It is similar with the doctrine of predestination. In the conclusion of the Canons of Dort, the authors write that ‘the Reformed churches…detest with their whole soul’ – this might be important! – the notion that reprobation (God’s decision that some fallen persons should be condemned) functions in the same way that election (God’s decision that some fallen persons should come to saving faith) works. Reprobation is not the cause of unbelief and condemnation in the way that election is the cause of faith and salvation in believers.

As the Italian Reformed scholastic Francis Turretin explains, reprobation is a positive act of God’s eternal will, not in that he foreordains himself to effect the sin that warrants judgment, but only in the sense that God chooses to leave some sinners in their sinful condition, while he appoints others to eternal life (Acts 13:48) (Institutio, IV.14.4). In other words, reprobation doesn’t directly cause anyone’s condemnation; it’s the decision of God not to do for some what he does for others and only in this way to ‘prepare’ some ‘for destruction’ (Rom. 9:22).

One still has to deal with unconditional election, and that teaching will remain unacceptable for many. However, the point here is that the mainstream of Reformed theology neither explicitly nor implicitly envisions God effecting sin or forcing anyone to position himself or herself for his judgment. Of course, as any sound reading of Scripture should recognize, God and sinful human agents nevertheless can act concurrently so that a given work is wise and good on God’s part but sinful on the human persons’ part (so Gen. 50:20).

III. Read and listen to ‘regular’ Reformed stuff

If one knows only the big names of the ‘new Calvinism’, one’s view of what Reformed convictions look like on the ground can be skewed. My suggestion is that each person who is interested should read the major confessions of the Reformed churches and ask whether they faithfully encapsulate and illuminate biblical teaching. Sometimes those who have only a little familiarity with Reformed thought imagine that the system of old-school Reformed doctrine is deduced logically from a particular understanding of predestination. In fact, the ‘central dogma’ approach to the study of Reformed thought has been debunked by Muller and others. More to the point, the Canons of Dort, for example, are clearly an attempt to carefully set forth biblical teaching, so tolle lege!

Beyond that, it is helpful to get a sense of how ‘regular’ (for lack of a better adjective) Reformed ministers sound in the pulpit or in the classroom. Though they are well-known preachers with attention-grabbing Scottish and Welsh accents and are in that sense not typical, the likes of Sinclair Ferguson and Derek Thomas exemplify some of the best Reformed preaching done today. I have benefited numerous times from hearing them expound and apply Holy Scripture, and their sermons are readily available online.

Finally, if one is interested in reading some critical reflections in the blogosphere on the ‘new Calvinism’ from within the Presbyterian camp, the verbal panache of Carl Trueman at reformation21.org is tough to beat.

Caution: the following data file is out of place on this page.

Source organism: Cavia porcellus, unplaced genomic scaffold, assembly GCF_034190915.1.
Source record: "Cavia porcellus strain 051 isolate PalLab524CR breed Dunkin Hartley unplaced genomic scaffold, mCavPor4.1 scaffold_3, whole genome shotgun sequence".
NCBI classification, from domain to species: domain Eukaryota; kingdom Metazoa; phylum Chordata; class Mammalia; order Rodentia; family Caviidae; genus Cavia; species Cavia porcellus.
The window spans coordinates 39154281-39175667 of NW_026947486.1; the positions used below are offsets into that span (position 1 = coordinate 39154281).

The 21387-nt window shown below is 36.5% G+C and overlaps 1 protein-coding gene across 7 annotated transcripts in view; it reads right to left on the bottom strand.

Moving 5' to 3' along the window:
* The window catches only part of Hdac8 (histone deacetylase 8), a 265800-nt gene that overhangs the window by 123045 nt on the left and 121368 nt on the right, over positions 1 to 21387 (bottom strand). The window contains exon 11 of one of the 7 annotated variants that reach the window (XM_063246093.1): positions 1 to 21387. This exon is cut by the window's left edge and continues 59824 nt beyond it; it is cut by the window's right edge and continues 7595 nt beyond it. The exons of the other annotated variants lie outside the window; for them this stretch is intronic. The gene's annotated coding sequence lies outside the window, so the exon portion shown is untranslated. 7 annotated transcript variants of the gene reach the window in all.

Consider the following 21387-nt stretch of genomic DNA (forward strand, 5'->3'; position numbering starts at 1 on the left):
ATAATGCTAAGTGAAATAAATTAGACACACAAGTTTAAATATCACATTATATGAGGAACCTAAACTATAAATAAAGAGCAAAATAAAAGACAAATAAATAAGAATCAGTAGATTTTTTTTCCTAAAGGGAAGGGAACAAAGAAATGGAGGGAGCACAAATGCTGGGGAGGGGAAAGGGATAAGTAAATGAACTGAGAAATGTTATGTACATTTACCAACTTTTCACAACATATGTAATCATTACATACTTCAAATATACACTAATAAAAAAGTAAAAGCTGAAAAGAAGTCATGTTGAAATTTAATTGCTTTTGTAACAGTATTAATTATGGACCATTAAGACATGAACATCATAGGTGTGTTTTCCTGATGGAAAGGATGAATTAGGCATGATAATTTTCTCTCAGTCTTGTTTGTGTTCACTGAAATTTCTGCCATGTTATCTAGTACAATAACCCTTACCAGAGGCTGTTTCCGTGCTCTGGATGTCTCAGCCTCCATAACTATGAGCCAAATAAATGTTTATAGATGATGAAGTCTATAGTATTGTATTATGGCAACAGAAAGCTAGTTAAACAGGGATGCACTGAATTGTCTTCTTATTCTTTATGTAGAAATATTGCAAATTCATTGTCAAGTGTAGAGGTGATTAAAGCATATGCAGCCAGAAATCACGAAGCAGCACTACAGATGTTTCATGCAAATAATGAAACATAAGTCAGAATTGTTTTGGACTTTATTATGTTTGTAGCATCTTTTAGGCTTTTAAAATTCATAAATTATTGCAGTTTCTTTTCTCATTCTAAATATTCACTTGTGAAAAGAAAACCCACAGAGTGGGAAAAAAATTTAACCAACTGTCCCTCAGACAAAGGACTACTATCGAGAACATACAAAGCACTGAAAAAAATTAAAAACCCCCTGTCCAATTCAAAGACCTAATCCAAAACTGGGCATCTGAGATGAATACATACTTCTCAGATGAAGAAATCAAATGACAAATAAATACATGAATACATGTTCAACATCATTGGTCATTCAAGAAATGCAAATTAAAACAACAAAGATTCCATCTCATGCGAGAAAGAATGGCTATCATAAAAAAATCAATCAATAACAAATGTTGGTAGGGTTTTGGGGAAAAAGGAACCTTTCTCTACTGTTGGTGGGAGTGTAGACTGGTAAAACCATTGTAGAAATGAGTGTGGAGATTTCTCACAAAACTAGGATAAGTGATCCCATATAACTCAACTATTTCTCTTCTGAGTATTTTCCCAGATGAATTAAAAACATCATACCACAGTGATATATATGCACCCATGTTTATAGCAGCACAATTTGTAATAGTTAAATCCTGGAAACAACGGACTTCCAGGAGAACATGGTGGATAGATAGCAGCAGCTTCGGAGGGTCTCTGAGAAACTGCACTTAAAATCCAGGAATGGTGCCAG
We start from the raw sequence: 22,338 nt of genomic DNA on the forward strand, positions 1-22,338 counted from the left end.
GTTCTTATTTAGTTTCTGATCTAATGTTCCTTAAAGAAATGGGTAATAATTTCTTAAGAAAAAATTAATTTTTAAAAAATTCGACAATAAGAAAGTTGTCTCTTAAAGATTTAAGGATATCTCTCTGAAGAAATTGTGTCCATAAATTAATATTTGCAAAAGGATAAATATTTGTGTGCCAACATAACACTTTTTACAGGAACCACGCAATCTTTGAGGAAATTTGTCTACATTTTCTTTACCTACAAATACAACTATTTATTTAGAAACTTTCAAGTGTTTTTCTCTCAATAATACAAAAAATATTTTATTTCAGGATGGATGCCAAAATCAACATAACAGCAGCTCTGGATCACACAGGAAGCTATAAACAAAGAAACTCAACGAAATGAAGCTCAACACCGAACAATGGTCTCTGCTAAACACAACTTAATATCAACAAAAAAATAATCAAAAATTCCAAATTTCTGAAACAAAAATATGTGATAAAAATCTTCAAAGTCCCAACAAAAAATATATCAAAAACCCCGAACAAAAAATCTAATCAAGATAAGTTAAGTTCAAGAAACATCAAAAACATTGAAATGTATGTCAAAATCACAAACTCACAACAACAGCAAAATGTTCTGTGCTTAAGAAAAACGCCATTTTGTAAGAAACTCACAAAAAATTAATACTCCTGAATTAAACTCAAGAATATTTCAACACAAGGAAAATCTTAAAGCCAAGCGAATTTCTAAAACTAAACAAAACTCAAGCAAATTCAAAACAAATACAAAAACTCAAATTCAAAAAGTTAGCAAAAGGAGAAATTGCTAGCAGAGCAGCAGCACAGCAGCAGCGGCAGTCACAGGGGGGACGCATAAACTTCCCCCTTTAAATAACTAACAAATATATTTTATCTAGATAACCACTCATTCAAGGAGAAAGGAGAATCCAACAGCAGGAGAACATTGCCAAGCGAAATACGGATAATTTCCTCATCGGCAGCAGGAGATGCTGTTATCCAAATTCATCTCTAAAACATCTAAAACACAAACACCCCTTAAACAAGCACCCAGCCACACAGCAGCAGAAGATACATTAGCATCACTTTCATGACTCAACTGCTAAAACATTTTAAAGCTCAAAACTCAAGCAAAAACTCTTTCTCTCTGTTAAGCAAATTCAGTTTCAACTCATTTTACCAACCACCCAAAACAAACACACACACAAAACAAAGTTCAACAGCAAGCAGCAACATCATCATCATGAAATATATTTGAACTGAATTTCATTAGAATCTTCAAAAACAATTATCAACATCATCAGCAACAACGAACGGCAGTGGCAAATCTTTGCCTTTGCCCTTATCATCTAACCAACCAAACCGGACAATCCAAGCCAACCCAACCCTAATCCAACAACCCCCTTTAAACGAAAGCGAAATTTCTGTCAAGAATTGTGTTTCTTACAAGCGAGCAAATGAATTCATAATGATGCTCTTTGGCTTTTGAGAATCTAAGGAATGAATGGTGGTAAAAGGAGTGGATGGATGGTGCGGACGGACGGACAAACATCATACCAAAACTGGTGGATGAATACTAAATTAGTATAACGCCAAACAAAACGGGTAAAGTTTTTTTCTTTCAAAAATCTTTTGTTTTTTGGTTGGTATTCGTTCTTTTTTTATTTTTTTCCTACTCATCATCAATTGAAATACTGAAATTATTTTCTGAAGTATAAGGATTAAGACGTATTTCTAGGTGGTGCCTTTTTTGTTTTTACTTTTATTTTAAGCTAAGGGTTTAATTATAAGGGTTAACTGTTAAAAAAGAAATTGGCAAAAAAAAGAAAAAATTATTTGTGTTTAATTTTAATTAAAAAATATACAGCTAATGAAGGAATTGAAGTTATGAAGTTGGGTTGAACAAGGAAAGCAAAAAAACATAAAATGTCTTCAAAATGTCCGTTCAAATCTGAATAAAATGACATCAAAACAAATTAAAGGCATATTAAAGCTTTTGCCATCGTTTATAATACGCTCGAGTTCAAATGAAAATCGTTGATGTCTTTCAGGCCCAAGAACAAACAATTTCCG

7 thoughts on “‘Calvinism’ and its Discontents: a Plea for Understanding

  1. I think these are some fair points, especially the importance of recognizing that Calvin (though influential) is not the sum total of Reformed thought. If forced to define the doctrine by a man, I actually prefer “Augustinianism,” since he seems to me the true forefather of many of the distinctive teachings of Reformed theology. Nevertheless, Reformed thought clearly is much too broad and rich to be confined to a single theologian.

    However, I suspect that when Reformed theologians use the category of ‘divine permission,’ they are often borrowing this concept from a foreign theology. At least as far as I understand, many (most?) Reformed thinkers don’t affirm the possibility (much less the actuality) of libertarian, counterfactual free will for creatures. And, if creatures do not have libertarian free will, then the whole category of ‘permission’ collapses into ‘determination.’ In such a scenario God really does determine everything that happens.

    If creatures have libertarian free will, then the concept of divine permission is quite explicable. I understand the desire for Reformed theologians to maintain this concept, because it is a plausible way to affirm that God is not the author of sin. Moreover, it makes the concept of unconditional election much more palatable – since we can affirm that God elects some and simply permits the damnation of others. Reformed theologians NEED the concept of divine permission, and indeed they often say they have it. But it seems to me that they must let libertarian free will sneak in the door if they hope to hold on to this vital concept.

    • Hey Kyle,

      Thanks for stopping by and reflecting on the post. It’s been too long since we’ve talked! We’ll be in MI this summer for just a bit; the time is always too short.